Many of us were saddened to hear the news that Ronnie James Dio passed away yesterday morning (Sunday, May 16th) at age 67.
The former Elf, Rainbow, Black Sabbath and Dio singer was widely hailed as possessing one of metal’s most exceptional voices, as well as being one of the sweetest men in popular music. With his own band, Dio, he recorded one of the genre’s classics — the Holy Diver album.
While Ozzy Osbourne will forever be considered Sabbath’s number one singer, the Heaven and Hell album that the English band recorded with Dio – who was born a Yank in Portsmouth, New Hampshire -- revitalized their career and the record remains a fan favorite to this day. The reconstituted version of that era of Sabbath, now dubbed Heaven and Hell, played a much-praised show here just last August at Meadow Brook Music Theatre, following another show they did the summer before at DTE Music Theatre.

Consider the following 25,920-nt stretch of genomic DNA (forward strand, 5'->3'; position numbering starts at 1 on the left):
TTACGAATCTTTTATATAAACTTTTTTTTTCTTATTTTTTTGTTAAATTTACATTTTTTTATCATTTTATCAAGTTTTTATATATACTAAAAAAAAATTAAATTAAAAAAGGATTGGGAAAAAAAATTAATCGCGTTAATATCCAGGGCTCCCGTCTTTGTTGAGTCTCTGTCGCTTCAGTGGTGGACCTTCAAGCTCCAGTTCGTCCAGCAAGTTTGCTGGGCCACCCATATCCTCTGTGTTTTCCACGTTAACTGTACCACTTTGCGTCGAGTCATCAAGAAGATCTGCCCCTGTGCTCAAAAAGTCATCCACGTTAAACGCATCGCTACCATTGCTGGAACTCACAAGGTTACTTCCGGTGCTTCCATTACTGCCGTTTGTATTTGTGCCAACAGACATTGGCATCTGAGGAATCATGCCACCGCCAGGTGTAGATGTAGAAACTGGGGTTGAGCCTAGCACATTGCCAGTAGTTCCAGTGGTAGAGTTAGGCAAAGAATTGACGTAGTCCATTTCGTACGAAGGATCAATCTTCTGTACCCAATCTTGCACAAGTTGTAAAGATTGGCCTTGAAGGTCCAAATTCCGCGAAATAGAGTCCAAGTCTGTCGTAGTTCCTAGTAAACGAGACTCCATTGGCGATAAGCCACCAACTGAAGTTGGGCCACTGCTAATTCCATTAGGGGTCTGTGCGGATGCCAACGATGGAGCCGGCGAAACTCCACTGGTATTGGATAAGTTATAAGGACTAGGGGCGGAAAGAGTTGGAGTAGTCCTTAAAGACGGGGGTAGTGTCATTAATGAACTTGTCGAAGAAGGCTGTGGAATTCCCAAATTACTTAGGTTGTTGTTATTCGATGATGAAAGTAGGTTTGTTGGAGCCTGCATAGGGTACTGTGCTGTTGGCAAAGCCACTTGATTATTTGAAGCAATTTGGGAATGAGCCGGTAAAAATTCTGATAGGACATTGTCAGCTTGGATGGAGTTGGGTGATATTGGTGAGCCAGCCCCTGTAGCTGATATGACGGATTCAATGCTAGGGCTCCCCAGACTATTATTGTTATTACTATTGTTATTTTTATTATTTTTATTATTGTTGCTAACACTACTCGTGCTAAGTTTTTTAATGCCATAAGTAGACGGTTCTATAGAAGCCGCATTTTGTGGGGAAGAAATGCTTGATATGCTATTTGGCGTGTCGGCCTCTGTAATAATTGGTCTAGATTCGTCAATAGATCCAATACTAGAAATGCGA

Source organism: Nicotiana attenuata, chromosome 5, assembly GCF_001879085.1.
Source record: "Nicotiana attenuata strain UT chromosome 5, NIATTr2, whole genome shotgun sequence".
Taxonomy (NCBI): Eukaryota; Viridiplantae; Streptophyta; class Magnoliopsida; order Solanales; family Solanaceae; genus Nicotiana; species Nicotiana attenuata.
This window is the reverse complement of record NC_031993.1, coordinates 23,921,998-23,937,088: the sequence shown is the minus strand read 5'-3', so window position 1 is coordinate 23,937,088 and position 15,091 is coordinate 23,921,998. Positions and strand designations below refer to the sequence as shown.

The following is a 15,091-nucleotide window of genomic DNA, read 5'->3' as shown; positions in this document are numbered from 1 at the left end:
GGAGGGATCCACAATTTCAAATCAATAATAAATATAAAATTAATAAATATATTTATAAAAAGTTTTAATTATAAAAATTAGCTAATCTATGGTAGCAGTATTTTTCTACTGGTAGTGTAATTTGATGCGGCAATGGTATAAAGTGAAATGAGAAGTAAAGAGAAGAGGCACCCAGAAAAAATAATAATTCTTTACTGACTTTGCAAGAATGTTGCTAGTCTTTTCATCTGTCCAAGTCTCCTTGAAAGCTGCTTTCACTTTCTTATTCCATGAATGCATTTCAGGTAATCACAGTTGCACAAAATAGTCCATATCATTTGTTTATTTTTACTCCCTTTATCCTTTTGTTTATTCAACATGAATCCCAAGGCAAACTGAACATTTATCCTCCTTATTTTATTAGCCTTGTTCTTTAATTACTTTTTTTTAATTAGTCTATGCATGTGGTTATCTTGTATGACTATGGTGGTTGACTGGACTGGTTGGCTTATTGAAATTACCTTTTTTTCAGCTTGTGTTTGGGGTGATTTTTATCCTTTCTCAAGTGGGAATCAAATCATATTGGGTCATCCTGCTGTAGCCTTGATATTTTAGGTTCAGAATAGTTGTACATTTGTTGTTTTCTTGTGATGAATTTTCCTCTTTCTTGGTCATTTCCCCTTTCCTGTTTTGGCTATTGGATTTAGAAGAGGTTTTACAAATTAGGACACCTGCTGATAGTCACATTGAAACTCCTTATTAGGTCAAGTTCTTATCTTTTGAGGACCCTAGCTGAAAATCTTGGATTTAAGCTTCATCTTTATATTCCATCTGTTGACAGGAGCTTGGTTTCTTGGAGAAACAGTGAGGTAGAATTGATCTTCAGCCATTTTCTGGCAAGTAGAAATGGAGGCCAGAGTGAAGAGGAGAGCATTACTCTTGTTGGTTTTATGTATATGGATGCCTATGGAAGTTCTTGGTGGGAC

Detroit rockers Seduce opened that 2008 show for them, so we thought it might be noteworthy to ask guitarist David Black his reaction to the sad news, “When Dio sang about dragons and demons, he really believed in it,” said the Detroit rocker. “No one carried that stuff off like Ronnie. I met him briefly when Seduce played with Heaven and Hell, and he just seemed like the nicest guy. The first time I saw Ronnie James Dio live, it was with Rainbow when they were touring the Man On the Silver Mountain record. Even back then, the quality of his voice stood out. Ronnie was the real deal.”
Of course, the fantasy-inspired lyrics that Ronnie James Dio was best known for could never be taken too seriously. Still, Dio sang with such passion, such a tremendous amount of heart, that he made it easy to escape from reality and dive headfirst into a world of knights, dragons, princesses and winged horses every once in a while. No harm, no foul — the real world was always waiting when the album ended.
Sincerest condolences to Ronnie’s wife and long-time manager Wendy, his family, friends and everyone that knew him. We throw out the devil’s horns (he was the first one to ever use that hand sign, adapting it from his Italian background) in respectful tribute. He’ll be missed. —Brett Callwood